Reflection is one of most essential elements needed for learning and growth.  We all must find time in our busy days to pause long enough to truly think about our experiences. We have to allow ourselves an opportunity to celebrate our accomplishments and commit to memory the factors that contributed to our success, and we must also process our shortcomings and learn lessons from our failures and mistakes so they can be avoided in the future.

As we come to the end of the first quarter of the school year, I would like to take a moment to reflect on some of our academic accomplishments in Lower School.  

 

  • Pre-Kindergarten has introduced its Peak with Books program. The teachers have introduced this literacy program with the selection of The Three Billy Goats Gruff. Activities included enjoying multiple versions of the story, a journal entry, acting out the story in creative dramatics, and lively discussions! Students have also begun working in writing journals. This authentic literacy experience has helped students grow in sustaining focus on one project and has stretched their imaginations as the children reflect upon the stories shared. Some children are already feeling comfortable using inventive spelling to add to their journal entries, and others have been quick to dictate their story lines to their teachers.
  • Kindergarten has implemented the last component of its new balanced literacy program and students are now engaged daily in a reading workshop. Our young Ravens are building a strong foundation for their reading lives and are given opportunities to read to self, read to someone, listen to reading, and work in small groups with their teacher every day.
  • First grade has been using document cameras in the classroom to introduce new concepts, work on collaborative writing pieces, practice and reinforce skills using games they play together, teach new games for students to play with partners or small groups, highlight student work, model correct  letter formation, and demonstrate usage of Handwriting Without Tears paper. They have also been implementing character education lessons by inviting parents to come into the classroom to read books and prepare an activity for the class to practice the character trait.
  • Second grade students are learning the beginning skills that will be needed to begin writing in the digital world using blogs. Teachers are using reading response journal activities to teach students how to analyze and evaluate responses to given prompts. Students will eventually create their own blog posts using these written responses and engage in higher-level thinking such as comparing and contrasting, making connections, and evaluating information to form an opinion. By allowing students the opportunity to use a blog for this type of writing and responding, they will be given opportunities to explore digital writing and be better equipped for the type of writing required in a digital society.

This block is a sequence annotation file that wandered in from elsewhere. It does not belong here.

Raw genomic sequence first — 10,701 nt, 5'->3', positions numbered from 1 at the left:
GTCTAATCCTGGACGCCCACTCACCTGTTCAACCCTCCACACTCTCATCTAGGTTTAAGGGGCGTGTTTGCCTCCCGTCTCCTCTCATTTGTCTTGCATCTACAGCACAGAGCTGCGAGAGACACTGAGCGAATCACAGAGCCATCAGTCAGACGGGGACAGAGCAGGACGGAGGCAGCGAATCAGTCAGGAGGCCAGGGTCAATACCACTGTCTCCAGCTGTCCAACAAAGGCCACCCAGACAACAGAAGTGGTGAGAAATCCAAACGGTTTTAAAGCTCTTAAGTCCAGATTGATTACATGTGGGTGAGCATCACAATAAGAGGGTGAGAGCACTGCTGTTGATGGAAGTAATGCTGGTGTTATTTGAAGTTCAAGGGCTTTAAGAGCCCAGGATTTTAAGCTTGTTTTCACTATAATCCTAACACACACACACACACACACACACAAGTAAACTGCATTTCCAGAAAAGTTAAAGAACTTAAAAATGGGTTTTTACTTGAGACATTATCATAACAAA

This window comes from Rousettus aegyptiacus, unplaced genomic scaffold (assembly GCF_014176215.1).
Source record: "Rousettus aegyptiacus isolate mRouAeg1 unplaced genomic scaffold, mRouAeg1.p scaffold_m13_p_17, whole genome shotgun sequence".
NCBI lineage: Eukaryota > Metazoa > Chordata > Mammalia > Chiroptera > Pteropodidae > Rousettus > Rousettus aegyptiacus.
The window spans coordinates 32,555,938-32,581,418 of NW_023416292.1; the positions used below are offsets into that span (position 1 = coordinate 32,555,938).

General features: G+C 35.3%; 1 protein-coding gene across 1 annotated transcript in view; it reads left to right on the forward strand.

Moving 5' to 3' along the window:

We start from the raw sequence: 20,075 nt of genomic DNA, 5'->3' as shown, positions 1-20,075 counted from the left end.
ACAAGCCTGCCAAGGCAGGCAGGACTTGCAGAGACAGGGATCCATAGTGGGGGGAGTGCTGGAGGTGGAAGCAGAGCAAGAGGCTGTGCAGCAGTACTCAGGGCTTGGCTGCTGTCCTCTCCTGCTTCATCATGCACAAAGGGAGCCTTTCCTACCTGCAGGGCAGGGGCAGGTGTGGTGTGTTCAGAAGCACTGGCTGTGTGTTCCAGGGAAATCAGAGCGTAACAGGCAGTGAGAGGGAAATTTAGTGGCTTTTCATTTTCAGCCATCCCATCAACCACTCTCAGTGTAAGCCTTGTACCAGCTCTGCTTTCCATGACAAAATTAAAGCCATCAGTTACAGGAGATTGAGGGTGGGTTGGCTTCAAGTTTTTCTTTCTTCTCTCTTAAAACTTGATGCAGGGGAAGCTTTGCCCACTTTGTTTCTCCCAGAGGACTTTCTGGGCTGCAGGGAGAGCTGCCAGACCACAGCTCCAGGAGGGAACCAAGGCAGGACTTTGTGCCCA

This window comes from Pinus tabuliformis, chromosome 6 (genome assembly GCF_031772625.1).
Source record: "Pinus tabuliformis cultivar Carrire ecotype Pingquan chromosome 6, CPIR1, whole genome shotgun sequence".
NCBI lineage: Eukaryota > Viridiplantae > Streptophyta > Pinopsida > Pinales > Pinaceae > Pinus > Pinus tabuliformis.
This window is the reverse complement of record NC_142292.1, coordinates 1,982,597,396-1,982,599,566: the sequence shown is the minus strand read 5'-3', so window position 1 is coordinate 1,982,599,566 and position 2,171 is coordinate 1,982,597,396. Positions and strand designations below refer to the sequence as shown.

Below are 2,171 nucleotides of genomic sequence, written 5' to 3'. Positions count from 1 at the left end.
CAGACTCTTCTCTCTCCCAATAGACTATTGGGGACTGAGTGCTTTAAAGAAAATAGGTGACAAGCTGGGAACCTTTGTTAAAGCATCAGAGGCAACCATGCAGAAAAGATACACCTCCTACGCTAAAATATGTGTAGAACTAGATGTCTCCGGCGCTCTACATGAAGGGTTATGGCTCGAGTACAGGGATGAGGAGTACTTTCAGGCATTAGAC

• Third grade students have been using Google docs to collaborate with their teacher and classmates on their writing pieces. Math instruction has been delivered through a workshop approach to allow teachers the opportunity to differentiate their instruction and have all students actively engaged throughout the lessons. Students rotate through three stations during the workshop: 1) direct instruction from teacher in a small group tailored to meet student needs 2) partner work using manipulatives and games to review skills previously taught and 3) independent practice and review in math journals.
  • Fourth grade has been incorporating inquiry/project-based social studies lessons that integrate technology, specifically Google Earth. Students used this tool to engage in explorations of the three regions of North Carolina (Mountain, Piedmont, Coastal), touring state landmarks such as Chimney Rock, Jordan Lake, and Cape Hatteras. Fourth graders investigated latitude, longitude, altitudes, and imagery data information during their virtual tours. Teachers have also enhanced the science curriculum by including more hands-on learning, and a Science Olympiad club is being offered after school for interested students.
  • Fifth grade students are also using Google docs to engage in collaborative revision and editing of their writing pieces. Quizlet is being used in all subject areas to reinforce concepts and vocabulary. Students are also being given their first opportunity to explore the use of a digital textbook with their new Science Fusion program.


When I think about this long list of accomplishments, a smile comes across my face. I feel extremely proud of our students and teachers, but what is most important is what made this all possible …

Collaboration.

The takeaway for me during this reflection process was the reminder to provide time for teachers and students to collaborate. Amazing things happen when great minds research, discuss, plan, create, and problem solve together!

Each one of you will soon be receiving written and verbal feedback  from us about student progress during the first quarter. We want feedback, too! I hope you will find time to share your own reflections in the comments, in an email, by phone, or in person so we can learn and grow along with you.

What do you think our strengths and areas for growth are based on these past nine weeks of school?


Reflection image from: http://www.graphix1.co.uk/2011/04/18/20-outstanding-examples-of-reflection-photography

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